From Jenni Russell in THE TIMES, 24 October 2019
Early this summer one of my friends caught a train to see her increasingly difficult and distant father. He is a proud and independent man in his eighties, a former successful businessman who has been living alone since his divorce 20 years ago. For months he had been postponing my friend’s visits.
When he opened his front door she saw why. The smell was sickening. Inside was total squalor. There were piles of old and shredded newspapers, and bags of deliquescing vegetables and rotting meat. Rats had been eating the meat and shredding the papers. The fridge was stuffed with decaying food. The carpets in the living room and on the stairs and landings were puddled with urine. There were heaps of dirty clothes and no sheets on the damp, stained bed. When she asked her father why he had no bedding he roared at her in fury and distress.
This man’s deterioration into dementia had happened in months. Because he is intelligent, articulate and often belligerent, his phone calls had masked the change. My aghast friend went into instant organisational overdrive, phoning carers, cleaners and care homes.
Two homes asked her father to leave within days because he was too aggressive. It took weeks of persuasion and research to coax this confused, frightened, resistant man into letting private carers into the house three times a week. Now he is cautiously reassured by their visits, and my relieved friend knows the house is welcoming and he is safe.
My friend’s father was only rescued from this chaos and fog because he has a daughter to agonise over his happiness, organise his money, provide practical help. Our society assumes children do this. One in four 50 to 65-year-olds now spends time caring, and government policy has been to urge families to step up.
A tenth of women born in the 1940s had no children. Now, a fifth of women in their fifties, and about a quarter of those in their forties, have none. Men’s childlessness is harder to measure but is thought to be slightly higher. Each year almost a quarter of a million of those adults will need more than 20 hours’ care a week. Yet local authority budgets have been shredded and these people cannot rely on family instead.
This year a consultant who has been working in this area for years launched an organisation advising on how to age well without children, or AWWOC. Kirsty Woodard, who is single and in her fifties, says that as people’s brains and bodies age it is the multiple small things they need help with, not just the last stages of infirmity.
“It’s shopping, changing lightbulbs, phoning the bank, navigating websites. In my local authority every inquiry goes through a website, and what do you do when you can’t make sense of it? It’s very hard to reach a human being. There’s literally nowhere you can go for this sort of help. Voluntary groups that used to do it have been killed off by austerity, and social services certainly can’t.”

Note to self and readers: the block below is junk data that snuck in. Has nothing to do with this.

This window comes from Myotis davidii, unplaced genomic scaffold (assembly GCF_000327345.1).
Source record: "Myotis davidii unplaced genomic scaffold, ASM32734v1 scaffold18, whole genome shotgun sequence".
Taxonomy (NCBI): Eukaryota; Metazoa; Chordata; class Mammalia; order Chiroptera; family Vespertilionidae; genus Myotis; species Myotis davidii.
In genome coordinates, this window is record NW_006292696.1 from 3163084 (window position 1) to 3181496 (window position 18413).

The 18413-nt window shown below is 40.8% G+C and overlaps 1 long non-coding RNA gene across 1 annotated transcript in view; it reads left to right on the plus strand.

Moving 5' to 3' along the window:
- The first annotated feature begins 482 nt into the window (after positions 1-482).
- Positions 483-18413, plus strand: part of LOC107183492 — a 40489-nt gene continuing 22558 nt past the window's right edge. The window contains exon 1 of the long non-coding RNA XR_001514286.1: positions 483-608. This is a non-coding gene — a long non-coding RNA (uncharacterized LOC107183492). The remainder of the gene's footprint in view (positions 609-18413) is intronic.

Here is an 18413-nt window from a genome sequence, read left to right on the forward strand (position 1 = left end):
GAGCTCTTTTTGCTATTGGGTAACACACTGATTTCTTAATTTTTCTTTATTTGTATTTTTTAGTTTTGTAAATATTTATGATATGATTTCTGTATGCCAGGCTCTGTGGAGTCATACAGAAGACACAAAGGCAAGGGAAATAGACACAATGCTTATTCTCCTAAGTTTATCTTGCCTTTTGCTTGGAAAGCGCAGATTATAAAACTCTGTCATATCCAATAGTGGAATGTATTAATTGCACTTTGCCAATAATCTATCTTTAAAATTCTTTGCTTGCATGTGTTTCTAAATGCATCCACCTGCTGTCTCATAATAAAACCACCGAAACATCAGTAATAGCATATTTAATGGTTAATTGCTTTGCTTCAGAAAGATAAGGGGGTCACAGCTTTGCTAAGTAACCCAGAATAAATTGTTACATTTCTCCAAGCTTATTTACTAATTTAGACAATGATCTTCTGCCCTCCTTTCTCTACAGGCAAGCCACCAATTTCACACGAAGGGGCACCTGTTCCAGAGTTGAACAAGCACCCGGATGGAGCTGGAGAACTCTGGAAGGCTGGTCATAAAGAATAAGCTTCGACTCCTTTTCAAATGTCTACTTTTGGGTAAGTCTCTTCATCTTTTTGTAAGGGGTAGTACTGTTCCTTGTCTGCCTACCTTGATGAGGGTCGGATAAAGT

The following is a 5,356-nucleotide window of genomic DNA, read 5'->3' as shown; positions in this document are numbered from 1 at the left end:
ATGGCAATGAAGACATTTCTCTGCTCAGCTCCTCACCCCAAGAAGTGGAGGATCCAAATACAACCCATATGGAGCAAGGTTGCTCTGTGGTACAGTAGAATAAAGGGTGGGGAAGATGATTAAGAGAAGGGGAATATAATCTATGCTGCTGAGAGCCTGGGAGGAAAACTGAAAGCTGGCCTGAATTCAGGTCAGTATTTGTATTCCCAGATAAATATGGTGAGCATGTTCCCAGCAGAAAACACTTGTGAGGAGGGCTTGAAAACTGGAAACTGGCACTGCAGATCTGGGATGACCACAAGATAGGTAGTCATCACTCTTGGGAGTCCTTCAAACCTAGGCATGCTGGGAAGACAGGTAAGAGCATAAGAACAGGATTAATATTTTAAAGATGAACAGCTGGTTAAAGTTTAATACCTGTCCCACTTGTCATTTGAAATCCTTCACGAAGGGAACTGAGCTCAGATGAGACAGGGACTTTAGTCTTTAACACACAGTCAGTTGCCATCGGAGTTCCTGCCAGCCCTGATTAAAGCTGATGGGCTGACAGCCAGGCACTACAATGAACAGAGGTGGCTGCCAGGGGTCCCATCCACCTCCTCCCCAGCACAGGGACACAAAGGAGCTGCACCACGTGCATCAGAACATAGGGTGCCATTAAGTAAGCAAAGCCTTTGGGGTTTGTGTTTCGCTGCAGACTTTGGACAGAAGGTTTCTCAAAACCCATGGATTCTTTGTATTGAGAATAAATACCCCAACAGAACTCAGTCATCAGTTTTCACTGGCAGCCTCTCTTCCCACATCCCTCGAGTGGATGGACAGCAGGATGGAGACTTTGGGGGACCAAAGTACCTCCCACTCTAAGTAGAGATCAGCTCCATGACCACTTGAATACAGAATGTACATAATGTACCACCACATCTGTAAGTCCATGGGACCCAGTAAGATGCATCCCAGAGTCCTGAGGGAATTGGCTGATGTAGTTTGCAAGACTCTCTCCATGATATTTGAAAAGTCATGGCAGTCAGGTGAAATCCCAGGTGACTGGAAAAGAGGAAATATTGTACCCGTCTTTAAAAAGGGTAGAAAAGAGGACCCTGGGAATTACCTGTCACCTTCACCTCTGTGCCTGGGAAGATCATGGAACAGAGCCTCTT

AWWOC encouraged affected adults to set up local groups. Sue Lister, a 74-year-old actress and director from York, organises a monthly meeting of a dozen people and sends the notes from it to a couple of hundred people around the country who feel alone with their problems.
Sue says there are daily anxieties about having nobody younger and more capable to turn to for help or reassurance but people’s greatest fear is of having nobody to look out for them when they can no longer look out for themselves.
Many have cared for their own parents and realise how much patience and advocacy it requires. They know that one in six over-80s will get dementia, and that half of over-65s are mildly to severely frail. They fear for their futures.
Finding someone to trust who can be burdened with that responsibility is extremely hard. One woman has appointed her cleaner to take on power of attorney. Others can think of nobody.
Sue is so afraid of losing her mind and being kept in the nearest, cheapest home, where nobody cares whether she lives or dies, that she’s campaigning to choose her own time of death. “I want out,” she says.
Kirsty Woodard says that it’s unrealistic to assume that most individuals know a non-relation who will take on the emotional and practical weight of such a potentially huge task.
She suggests we need organisations such as Age UK to oversee the local appointments of three or four individuals who will get to know a childless adult, understand their wishes, and between them take on the oversight of one person’s care, paid from their estate.
Creative solutions for ageing adults are possible, says Kirsty, if only the country starts looking for them. That doesn’t seem to be happening. The age lobbies rarely mention the issue, and AWWOC has lost its national funding. But with numbers growing and millions of childless adults heading into old age without the support everyone else can count on, this problem is only going to worsen.